Why do I make the choices I do? Well, if I am going to end up building a fair portion myself, then maybe it makes sense to avoid common themes in mainstream scales, but to be completely honest, that is more a post-hoc justification. I like looking at something and saying, “I made that.”

    I often tell people that as I work with computers and my head, then coming home and making things satisfies the inner creative side of me, but I enjoyed modelling when I was a child and did things like woodwork at school. And anyway, this suggests that artisans go home and play chess, etc. Some may do, of course, but that isn’t the usual archetype for someone who plays chess.

    Why do I make the choices that I make? Because that’s the kind of guy I am…
    Are they always right? No. Frequently, maybe even usually the further I go back in my hobby path, I have gone down blind alleys: sometimes more than once, sometimes from a different direction. What I have started to learn is not so much why, as why not. This sounds like a negative situation, but it isn’t. A negative situation would be going down the same path without learning why it didn’t work before: there may be recoverables and good points, too.

    I think that for anything to be of value, it has to be acquired via hard work. Whether the hard work went into earning the money to buy something, or whether it went into making it oneself (and learning the requisite skills) is, I suggest, where the difference between us all who regularly read this blog and the majority of the hobby lies.

    We often ask ourselves how to get “box openers” to make things. Maybe we need to ask ourselves why we think that is required?


  8. renegourley

    After examining my own motivation, I think Simon has hit on a nugget here: “Why not?”

    Why even seek to find something that will inspire you for years to come? Why not simply find something that is feasible, and really dig in? You may just find that there is depth there that you hadn’t anticipated.

  9. renegourley

    Mike, as possibly the main perpetrator of suggesting that the questions fall short, may I offer a couple more:

    Which model railroad do you most admire, and why? (Thanks to Simon for pointing out the need for why).

    Who do you believe has the best approach to the hobby, and why?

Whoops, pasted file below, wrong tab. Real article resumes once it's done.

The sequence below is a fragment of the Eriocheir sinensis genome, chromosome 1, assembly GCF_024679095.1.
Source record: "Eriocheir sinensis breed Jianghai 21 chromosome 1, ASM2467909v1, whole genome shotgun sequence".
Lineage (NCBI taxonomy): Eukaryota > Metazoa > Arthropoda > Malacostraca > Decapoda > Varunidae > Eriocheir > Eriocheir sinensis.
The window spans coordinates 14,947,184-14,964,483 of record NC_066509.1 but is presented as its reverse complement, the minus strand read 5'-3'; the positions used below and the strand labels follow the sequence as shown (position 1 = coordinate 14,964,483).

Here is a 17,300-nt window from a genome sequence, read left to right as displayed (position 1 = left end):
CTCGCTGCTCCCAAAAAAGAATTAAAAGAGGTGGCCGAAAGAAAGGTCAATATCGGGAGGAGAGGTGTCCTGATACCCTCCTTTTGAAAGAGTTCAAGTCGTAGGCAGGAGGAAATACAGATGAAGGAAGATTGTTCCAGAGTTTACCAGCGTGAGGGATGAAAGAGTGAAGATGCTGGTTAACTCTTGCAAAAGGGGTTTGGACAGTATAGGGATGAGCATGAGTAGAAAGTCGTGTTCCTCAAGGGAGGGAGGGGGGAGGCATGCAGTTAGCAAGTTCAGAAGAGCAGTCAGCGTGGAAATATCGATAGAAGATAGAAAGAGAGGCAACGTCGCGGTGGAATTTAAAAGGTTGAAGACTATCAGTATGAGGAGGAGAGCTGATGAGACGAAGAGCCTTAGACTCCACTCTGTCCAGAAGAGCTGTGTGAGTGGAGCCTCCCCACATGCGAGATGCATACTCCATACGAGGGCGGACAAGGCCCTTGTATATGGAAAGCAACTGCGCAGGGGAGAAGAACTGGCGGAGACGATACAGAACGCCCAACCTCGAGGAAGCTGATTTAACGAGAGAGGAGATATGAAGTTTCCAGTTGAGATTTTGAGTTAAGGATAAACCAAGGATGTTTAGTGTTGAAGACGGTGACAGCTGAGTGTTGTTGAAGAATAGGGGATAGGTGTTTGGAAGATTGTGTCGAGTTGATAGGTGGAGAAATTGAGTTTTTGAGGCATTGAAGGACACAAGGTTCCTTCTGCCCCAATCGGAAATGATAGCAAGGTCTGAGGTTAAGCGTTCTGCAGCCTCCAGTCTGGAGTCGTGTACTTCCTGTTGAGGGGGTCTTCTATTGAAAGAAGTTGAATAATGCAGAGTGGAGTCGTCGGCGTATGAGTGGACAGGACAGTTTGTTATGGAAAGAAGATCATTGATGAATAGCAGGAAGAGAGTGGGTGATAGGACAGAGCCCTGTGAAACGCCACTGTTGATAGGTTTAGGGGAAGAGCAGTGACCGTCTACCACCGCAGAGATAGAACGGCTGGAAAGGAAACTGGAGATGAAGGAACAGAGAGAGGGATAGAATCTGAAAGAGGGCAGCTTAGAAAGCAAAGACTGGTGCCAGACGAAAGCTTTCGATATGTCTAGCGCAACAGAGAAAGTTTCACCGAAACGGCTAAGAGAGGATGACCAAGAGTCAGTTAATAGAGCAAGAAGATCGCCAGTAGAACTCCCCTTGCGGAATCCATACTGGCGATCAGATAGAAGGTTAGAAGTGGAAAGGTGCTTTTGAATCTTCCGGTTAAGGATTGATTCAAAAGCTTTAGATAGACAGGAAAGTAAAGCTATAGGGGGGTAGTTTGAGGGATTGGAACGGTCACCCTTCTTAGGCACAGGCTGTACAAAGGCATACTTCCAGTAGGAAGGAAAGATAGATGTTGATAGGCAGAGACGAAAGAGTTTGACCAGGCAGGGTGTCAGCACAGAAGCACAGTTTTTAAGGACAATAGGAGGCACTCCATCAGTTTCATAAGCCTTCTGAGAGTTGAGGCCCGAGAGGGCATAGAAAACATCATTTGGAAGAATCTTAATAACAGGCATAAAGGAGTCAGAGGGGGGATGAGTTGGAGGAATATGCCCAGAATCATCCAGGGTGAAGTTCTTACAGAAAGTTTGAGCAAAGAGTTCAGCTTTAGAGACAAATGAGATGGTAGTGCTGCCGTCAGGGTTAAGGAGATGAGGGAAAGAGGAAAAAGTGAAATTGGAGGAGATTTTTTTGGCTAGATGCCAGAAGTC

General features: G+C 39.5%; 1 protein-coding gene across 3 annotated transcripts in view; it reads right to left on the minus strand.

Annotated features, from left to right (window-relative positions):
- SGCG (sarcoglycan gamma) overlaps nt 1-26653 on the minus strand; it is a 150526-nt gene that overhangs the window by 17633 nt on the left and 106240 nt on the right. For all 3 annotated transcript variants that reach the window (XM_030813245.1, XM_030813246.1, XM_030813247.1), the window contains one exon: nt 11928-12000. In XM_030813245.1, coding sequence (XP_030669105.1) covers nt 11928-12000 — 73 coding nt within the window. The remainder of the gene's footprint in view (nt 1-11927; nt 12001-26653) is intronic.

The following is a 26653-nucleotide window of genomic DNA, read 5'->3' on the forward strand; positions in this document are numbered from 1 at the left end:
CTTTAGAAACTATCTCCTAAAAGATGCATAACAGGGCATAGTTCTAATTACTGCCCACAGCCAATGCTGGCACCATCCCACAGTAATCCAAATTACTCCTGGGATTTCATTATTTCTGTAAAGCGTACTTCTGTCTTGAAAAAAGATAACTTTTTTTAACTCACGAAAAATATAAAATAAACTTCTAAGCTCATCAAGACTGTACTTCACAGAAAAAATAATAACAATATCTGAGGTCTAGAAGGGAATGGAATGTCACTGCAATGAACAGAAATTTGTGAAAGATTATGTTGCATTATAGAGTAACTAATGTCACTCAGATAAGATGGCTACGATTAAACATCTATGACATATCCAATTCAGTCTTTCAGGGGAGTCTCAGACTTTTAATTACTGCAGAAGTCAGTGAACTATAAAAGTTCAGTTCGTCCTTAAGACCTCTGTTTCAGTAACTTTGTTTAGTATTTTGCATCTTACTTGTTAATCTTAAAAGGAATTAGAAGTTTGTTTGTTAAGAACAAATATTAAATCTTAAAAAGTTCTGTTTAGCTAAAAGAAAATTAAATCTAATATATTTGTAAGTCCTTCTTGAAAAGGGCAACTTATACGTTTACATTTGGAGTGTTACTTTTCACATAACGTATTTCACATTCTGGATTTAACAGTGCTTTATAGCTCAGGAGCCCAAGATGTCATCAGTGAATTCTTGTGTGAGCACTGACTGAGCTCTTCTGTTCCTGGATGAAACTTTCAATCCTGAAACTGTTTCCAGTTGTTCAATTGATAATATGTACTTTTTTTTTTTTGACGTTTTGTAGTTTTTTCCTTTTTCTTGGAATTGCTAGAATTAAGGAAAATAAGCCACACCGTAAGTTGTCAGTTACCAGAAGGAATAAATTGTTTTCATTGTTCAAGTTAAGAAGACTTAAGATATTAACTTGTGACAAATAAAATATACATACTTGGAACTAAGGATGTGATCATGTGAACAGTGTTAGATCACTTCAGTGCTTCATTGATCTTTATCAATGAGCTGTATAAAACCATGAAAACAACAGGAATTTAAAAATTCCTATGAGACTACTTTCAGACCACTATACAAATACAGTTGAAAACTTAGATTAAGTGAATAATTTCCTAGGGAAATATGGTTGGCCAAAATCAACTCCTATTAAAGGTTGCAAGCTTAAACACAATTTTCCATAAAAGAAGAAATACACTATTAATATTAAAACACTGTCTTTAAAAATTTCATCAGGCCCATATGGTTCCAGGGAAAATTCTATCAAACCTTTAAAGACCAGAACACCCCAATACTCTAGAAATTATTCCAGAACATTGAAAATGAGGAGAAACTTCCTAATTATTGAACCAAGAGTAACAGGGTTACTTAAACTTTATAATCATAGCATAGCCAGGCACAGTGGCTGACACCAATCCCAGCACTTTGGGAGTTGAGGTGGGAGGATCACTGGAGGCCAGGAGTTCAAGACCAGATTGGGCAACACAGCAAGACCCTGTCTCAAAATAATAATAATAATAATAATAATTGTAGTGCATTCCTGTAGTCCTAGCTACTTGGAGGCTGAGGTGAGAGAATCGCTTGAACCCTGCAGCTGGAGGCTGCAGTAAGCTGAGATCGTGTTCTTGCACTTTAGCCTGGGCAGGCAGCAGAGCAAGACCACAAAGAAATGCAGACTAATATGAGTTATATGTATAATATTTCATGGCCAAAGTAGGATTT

Obviously these are not as subtle as the ones in Chris’ original posting, but they might have helped me find my muse.

  10. Simon

    I cannot give a single answer to either of those two “why” questions, as I am inspired by numerous modellers, their layouts and their approach to the hobby.

    However – and with a degree of irony – I can distill the “what” that they have in common, regardless of subject matter, and it is two things:
    (1) A subject which is achievable (doesn’t demand too much initially), and yet extensible (can be extended by building more, so keeps the interest going);
    (2) An approach which has no issues with using something already available if it is suitable, with modifying it if required, or with building it oneself if that is the solution -and the desire to learn any new skills which may be needed along the way.

    As examples, Trevor’s Port Rowan could be run with a single engine, a single baggage car, a single combine and maybe a dozen freight cars. Yet alternative eras can be run, other freight cars built, other engines constructed. He is using a mixture of kits, modified RTR and scratchbuilding.
    Mike’s Indiana and Whitewater is a simple layout, with a similar mixture as Trevor’s Port Rowan. Although Mike has no stated intention to build more than one engine and fewer than 10 freight cars, the concept could easily support a programme of building a larger roster to allow the changes to be rung.
    In the UK, Jas Millham started the Yaxbury Branch in S scale with the idea of one engine, two coaches, and maybe a score of wagons with a single terminus, expanding (if the layout proved to be satisfying) to include a small wayside station and part of a junction, all to fit into a 16’x8′ space. It now occupies two levels in his attic, and he has well over 10 engines.
    Geoff Forster’s Llangullo only has two turnouts, is very modest in size, and could be operated by a single engine, one coach and a dozen wagons. Yet it can act as a setting for alternative trains, and could be incorporated into a larger scheme if so desired.
    East Lynn and Nunstanton wasn’t Trevor Nunn’s original objective when he started in S scale over 40 years ago: he started with a small branch line terminus, Wicken. All of the stock he built for that layout has a place on the larger layout, which latter has given him a very fulfilling retirement.
    Your own Pembroke branch shows the same potential. You could start with your 4-4-0 and not a lot else, but you can support more variety in the future.

    These are all simple themes, capable of supporting growth. Some have, some may, some will not grow. They are all the product of a “builder’s mindset”.

    And what is more, they are all satisfying the needs of their builder.

    Until recently, I have always had the sense to look for an extensible theme, but have also found it daunting, and feared the commitment it entails. Consequently, I could have more to show for my 30 odd years as an adult in the hobby. I have a lot less than those who like opening boxes, but also a fair bit more than those who do absolutely nothing at all, and most importantly I have acquired materials, tools and skills along the way that put me in a position to build things. I find myself reaching a point in life where it makes sense to settle down to a single theme (maybe with an alternative distraction for when the muse is not there) and get on with it.